A DRIVER who knocked down and killed a pensioner after taking drugs was travelling at almost 60mph when he hit his victim, a court heard.

65-year-old Colin Olawumi was on his way home after a drink in the pub with friends and was using a pedestrian crossing on Topp Way when he was fatally struck by a white Range Rover Sport being driven by Rizwan Ali.

Ali, 26, had already committed fraud by passing off his brother’s driving licence as his own in order to hire the vehicle.

Appearing at Bolton Crown Court for sentencing, Ali, of Russell Street, Heaton, was handed a 41 month prison sentence by Judge Graeme Smith who said his actions had caused a “devastating impact” on Mr Olawumi’s family.

David Cadwallader, prosecuting, said it was at around 9.53pm on August 18, 2018, when CCTV showed the Range Rover stationary at a set of traffic lights on red on Topp Way, Bolton, about 200 metres from the collision point.

When the lights changed to green, Ali sped off “under heavy acceleration” reaching a speed of 60.95mph despite the speed limit being 30mph on that stretch of road.

Meanwhile Mr Olawumi had left the Balmoral pub at 9.41pm and although the lights were green he crossed the road.

Mr Cadwallader said: “It is likely that Mr Olawumi believed he had time to cross the road in safety with the oncoming cars at a significant distance away.

“Indeed, if that was the case, he was correct because if the defendant had been travelling at a proper speed, even a few miles per hour over the speed limit he would have crossed in safety.”

At the time Mr Olawumi was seen in the road, the defendant was already about 150 yards in front of another car which had set off from the traffic lights at the same time.

Analysis of the Range Rover’s Meta Trak system showed the vehicle was travelling at 58 mph at the time of impact with Mr Olawumi.

Ali used the car to attend a wedding, and following the wedding had used alcohol, cocaine and cannabis into the early hours, the court heard.

He was found to be over the legal limit of benzoylecgonine (a metabolite of cocaine).

Mr Cadwallader said Ali had denied that he was driving dangerously, telling police officers he was travelling at 30 mph.

Reading out victim impact statements from Sheila Bolton, Mr Olawumi’s sister and his daughter, Dionne Olawumi, Mr Cadwallader described the “heart breaking effect” his death had caused the family.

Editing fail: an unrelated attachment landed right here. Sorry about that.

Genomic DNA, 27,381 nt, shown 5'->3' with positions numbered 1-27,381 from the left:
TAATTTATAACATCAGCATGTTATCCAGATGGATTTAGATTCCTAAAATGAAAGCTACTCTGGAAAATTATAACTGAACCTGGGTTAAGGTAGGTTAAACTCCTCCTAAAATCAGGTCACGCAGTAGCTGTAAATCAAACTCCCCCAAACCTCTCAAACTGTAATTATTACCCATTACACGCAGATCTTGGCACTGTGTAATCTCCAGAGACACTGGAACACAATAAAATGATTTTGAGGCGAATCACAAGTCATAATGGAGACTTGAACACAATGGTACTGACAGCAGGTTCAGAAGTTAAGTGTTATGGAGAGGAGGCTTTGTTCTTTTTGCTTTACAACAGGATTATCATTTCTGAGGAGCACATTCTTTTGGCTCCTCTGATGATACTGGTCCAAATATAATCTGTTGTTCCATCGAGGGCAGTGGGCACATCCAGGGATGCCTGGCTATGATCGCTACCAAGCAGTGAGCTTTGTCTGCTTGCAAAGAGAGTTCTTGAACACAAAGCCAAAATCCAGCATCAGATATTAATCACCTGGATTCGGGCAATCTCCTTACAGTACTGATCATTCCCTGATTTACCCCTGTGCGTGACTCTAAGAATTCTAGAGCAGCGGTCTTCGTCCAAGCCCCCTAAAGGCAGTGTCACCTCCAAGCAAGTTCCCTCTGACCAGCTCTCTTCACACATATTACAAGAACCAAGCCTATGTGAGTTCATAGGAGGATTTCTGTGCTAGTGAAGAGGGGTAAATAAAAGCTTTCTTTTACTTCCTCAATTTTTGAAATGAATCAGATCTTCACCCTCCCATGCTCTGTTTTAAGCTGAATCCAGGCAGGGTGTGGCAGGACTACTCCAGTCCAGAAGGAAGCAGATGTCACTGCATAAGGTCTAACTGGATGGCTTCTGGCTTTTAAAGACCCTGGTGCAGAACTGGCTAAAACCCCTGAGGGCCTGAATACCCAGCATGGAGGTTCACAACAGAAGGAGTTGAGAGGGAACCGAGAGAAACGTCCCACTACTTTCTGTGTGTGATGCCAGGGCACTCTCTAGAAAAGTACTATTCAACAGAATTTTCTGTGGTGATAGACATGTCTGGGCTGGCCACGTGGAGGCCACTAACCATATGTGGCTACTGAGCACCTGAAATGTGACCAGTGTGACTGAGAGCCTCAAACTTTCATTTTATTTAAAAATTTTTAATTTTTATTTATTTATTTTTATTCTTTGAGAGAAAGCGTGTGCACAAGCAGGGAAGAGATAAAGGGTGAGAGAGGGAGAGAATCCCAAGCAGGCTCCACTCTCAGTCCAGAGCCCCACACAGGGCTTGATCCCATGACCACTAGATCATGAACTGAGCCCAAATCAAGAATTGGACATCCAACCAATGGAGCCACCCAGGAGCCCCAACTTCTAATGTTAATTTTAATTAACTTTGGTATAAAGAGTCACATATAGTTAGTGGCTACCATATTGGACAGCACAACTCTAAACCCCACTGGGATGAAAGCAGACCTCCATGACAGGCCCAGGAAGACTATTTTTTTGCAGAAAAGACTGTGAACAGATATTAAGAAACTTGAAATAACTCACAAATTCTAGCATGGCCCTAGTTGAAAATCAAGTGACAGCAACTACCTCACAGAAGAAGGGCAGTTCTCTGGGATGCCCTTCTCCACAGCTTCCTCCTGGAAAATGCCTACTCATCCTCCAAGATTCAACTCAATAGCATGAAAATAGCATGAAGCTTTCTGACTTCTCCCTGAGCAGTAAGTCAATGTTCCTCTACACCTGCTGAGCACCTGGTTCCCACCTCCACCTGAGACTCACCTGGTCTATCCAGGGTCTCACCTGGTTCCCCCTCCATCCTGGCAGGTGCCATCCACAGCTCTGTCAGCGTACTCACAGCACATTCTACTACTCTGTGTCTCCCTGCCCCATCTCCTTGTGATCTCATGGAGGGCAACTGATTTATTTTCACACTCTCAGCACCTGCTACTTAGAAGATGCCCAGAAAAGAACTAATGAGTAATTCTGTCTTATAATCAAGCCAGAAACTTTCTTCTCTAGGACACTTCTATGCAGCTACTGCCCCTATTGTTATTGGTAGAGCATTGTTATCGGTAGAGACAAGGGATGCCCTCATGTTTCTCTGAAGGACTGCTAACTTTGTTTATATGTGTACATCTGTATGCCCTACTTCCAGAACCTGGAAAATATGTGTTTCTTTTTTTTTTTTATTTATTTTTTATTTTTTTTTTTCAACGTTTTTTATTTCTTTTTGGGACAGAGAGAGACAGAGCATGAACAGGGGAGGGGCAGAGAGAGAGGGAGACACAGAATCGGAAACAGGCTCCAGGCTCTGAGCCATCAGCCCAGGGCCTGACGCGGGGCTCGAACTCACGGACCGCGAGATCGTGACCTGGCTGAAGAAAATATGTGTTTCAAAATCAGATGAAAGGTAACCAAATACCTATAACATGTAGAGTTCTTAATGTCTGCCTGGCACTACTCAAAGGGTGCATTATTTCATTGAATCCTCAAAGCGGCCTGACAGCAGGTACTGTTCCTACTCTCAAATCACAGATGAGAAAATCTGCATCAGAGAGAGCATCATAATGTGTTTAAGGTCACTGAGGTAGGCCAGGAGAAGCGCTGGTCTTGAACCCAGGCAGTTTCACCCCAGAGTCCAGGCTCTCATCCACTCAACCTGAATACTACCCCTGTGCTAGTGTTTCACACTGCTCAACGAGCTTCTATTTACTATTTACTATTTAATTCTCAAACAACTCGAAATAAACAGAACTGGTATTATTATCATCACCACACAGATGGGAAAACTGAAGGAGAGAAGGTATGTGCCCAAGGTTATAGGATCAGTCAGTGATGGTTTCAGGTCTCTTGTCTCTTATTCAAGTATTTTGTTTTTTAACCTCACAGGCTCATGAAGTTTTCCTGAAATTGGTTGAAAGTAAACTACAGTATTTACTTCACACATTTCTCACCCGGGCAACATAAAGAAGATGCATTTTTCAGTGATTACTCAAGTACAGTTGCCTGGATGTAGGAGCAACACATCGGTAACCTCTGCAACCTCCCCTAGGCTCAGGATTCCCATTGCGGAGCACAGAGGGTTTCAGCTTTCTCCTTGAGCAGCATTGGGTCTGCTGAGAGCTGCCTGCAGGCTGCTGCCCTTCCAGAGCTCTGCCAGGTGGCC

Ms Olawumi referred to the “insult and the anger” felt in the family by the defendant failing to admit his guilt for 18 months, only pleading guilty at the last moment.

“They feel particularly angry by the defendant suddenly expressing remorse having fought the case at every juncture through to the trial date,” said Mr Cadwallader. “In the circumstances they consider his remorse a mere pretence.”

Photographs of Ali posing with various high performance cars posted on his social networks only increased the family’s anger, he added.

Stuart Neale, defending, said Ali offered assistance at the scene and had shown great remorse over Mr Olawumi’s death.

He added that Ali has been suffering from depression and post-traumatic stress disorder (PTSD) since the incident.

Sentencing Ali, who pleaded guilty to causing death by dangerous driving, causing death while uninsured, and causing death while over the legal limit of benzoylecgonine (a metabolite of cocaine), Judge Graeme Smith said: “Mr Olawumi’s family say that their suffering has been increased by your failure to accept responsibility for what happened and by your lack of remorse, and I can understand why they feel this.

“From the outset, you maintained that this had been a ‘genuine accident’. Even after the data from the car was disclosed which showed the speed at which you had been driving, you persisted in your not guilty pleas on the remaining three charges until the day of trial, and came close to blaming Mr Olawumi by claiming that he ‘came out of nowhere’.

“You have also continued to seek to minimise your actions, referring to the fraudulent hiring of the car as a ‘silly mistake’ and commenting that ‘everyone does that’ in relation to your speeding.

“I do not accept that, even now, you have taken full responsibility for what happened.”

Ali was also banned from driving for four years and eight months and will have to pass an extended re-test before he is permitted to drive unaccompanied.